A Note on the X-Ray Absorption Method of Determining Fluid Saturation in Cores
- T.M. Geffen (Stanolind Oil and Gas Co.) | R.E. Gladfelter (Stanolind Oil and Gas Co.)
- Document ID
- Society of Petroleum Engineers
- Journal of Petroleum Technology
- Publication Date
- March 1952
- Document Type
- Journal Paper
- 322 - 323
- 1952. Original copyright American Institute of Mining, Metallurgical, and Petroleum Engineers, Inc. Copyright has expired.
- 5.6 Formation Evaluation & Management
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Lipson has recently presented a technical note wherein theoreticalconsiderations were used to demonstrate " . . . that the adsorption vssaturation relation for a linear absorption method is not necessarily a singlevalued function of saturation." It was concluded that the absorption vssaturation relationship is subject to the same hysteretic effect as is the flowbehavior between the drainage and imbibition systems. It is the purpose of thisnote to show, by experimental results, that for the manner in which fluids aredistributed in porous materials during fluid flow, the relative X-rayabsorption vs saturation relationship is single-valued regardless of thesaturation history.
The design of the apparatus used to measure relative X-ray absorption ofcores undergoing fluid flow tests is similar to that described by Morgan,McDowell and Doty. A few modifications have been incorporated in the design toincrease sensitivity and simplicity of measurement. The sensitivity is suchthat for usual types of cores a recording pen movement of approximately 12linear in. is occasioned between the recording of the core dry and when it iscompletely full of an absorbing liquid, a solution of approximately five percent by volume of iodobenzene in a close-cut hydrocarbon fraction, or asolution of 50,000 ppm sodium iodide in water.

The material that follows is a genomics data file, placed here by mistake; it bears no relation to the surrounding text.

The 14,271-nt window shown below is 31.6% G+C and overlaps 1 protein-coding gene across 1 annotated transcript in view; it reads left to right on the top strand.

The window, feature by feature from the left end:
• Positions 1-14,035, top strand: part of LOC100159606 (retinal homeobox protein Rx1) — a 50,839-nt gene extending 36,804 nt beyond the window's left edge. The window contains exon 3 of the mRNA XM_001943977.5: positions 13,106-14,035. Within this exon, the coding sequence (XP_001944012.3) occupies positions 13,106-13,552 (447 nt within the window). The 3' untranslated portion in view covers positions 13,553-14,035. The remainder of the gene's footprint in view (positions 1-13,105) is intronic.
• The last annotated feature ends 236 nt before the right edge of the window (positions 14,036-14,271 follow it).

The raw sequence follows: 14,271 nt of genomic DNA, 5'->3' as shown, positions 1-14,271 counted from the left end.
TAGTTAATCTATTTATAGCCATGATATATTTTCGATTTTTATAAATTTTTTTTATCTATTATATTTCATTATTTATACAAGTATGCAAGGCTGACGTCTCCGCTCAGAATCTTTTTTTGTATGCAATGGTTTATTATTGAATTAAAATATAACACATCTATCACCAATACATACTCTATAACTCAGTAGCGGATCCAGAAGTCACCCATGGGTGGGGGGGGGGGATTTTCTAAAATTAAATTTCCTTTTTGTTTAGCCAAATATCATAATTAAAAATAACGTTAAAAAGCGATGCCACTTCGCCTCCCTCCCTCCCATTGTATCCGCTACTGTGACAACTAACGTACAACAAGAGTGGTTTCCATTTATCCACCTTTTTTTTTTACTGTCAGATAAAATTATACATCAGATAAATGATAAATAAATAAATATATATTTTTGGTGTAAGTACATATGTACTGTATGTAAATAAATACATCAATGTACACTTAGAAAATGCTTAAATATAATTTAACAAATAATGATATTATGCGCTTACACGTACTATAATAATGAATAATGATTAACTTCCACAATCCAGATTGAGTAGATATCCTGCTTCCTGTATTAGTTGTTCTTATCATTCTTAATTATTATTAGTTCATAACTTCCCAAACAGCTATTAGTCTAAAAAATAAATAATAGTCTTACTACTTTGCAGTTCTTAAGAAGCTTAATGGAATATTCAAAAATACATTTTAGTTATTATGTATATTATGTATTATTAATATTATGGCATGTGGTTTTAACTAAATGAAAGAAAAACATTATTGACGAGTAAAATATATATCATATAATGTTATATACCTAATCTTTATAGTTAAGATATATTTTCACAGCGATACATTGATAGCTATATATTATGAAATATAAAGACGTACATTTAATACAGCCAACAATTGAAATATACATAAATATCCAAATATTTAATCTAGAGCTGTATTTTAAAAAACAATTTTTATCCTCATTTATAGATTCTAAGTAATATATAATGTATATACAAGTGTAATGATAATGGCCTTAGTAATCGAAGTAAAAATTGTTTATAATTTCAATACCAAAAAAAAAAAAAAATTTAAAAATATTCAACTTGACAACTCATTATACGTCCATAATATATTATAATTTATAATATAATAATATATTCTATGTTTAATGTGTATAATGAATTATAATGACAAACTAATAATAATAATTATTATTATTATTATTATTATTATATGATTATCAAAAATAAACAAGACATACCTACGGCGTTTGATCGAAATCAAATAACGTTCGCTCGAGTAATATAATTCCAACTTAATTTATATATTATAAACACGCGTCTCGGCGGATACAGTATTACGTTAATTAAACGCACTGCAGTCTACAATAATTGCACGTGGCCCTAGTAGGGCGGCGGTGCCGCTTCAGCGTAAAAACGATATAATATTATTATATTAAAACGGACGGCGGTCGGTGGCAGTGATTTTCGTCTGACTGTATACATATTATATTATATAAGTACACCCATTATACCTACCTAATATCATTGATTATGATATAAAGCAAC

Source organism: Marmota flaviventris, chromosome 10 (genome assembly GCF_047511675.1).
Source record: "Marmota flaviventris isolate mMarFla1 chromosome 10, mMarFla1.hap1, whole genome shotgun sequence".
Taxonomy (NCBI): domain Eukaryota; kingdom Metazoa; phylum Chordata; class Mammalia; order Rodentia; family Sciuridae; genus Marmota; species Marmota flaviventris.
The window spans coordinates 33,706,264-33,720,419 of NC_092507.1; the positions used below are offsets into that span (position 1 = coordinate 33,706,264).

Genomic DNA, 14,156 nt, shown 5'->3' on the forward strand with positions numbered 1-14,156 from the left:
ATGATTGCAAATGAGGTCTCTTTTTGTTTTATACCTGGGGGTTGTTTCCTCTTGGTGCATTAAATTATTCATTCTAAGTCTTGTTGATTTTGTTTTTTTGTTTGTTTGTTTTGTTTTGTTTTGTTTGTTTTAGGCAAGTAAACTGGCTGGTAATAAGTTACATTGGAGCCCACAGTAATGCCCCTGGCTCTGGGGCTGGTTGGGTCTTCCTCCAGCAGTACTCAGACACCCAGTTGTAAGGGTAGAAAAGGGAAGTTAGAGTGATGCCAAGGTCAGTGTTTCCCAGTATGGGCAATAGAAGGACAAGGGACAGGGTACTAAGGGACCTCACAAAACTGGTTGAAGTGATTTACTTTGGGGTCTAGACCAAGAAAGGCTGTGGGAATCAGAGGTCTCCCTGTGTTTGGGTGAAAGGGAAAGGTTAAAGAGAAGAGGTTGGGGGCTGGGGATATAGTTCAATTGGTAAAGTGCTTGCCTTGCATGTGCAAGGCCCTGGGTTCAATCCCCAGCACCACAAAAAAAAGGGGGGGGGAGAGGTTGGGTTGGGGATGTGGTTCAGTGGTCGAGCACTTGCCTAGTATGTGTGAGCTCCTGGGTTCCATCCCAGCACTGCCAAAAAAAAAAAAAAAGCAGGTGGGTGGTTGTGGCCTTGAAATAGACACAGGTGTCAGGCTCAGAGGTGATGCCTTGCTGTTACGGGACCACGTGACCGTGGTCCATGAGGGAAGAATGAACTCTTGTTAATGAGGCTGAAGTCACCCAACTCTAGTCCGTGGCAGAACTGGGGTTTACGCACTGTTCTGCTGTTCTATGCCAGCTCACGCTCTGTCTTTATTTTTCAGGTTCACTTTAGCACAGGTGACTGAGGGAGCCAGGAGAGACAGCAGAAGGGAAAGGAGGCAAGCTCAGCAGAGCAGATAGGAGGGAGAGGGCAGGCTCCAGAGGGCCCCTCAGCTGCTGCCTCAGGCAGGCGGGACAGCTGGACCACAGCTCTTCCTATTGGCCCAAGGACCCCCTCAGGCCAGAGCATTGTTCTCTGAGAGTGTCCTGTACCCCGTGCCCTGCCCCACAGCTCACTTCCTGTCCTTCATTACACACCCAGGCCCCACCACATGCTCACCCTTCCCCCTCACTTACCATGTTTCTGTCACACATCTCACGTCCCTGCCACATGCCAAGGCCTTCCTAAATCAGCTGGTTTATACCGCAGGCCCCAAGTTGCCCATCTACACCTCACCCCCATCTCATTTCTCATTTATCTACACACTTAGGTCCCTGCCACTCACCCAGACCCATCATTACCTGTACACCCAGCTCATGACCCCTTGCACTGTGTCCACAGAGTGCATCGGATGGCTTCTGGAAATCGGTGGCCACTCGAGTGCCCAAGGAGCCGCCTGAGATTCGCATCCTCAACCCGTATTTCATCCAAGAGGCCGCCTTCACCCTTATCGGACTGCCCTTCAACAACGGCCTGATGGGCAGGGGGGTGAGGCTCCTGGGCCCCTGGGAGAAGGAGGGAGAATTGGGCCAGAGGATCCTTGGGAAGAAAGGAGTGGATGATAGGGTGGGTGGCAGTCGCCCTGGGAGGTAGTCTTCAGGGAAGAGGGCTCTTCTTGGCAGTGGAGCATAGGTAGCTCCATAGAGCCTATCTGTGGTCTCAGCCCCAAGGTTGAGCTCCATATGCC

Two types of experiments were conducted, one in which the liquid was insidethe core, and the other with the liquid outside the core. Tests with the liquidinside the core were run to cover the saturation range encountered in both thedrainage (gas drive) and imbibition (liquid flood) flow systems. It is pointedout that the same core was used, but the tests were conducted at differenttimes with the recording mechanism balanced at a different position. Therefore,the absolute values of relative X-ray intensity at any saturation are not thesame in each test.
In the second type of test the same core was used, but this time its porespace contained only gas, and various thicknesses of oil contained in plasticcells were placed in front of the dry core.
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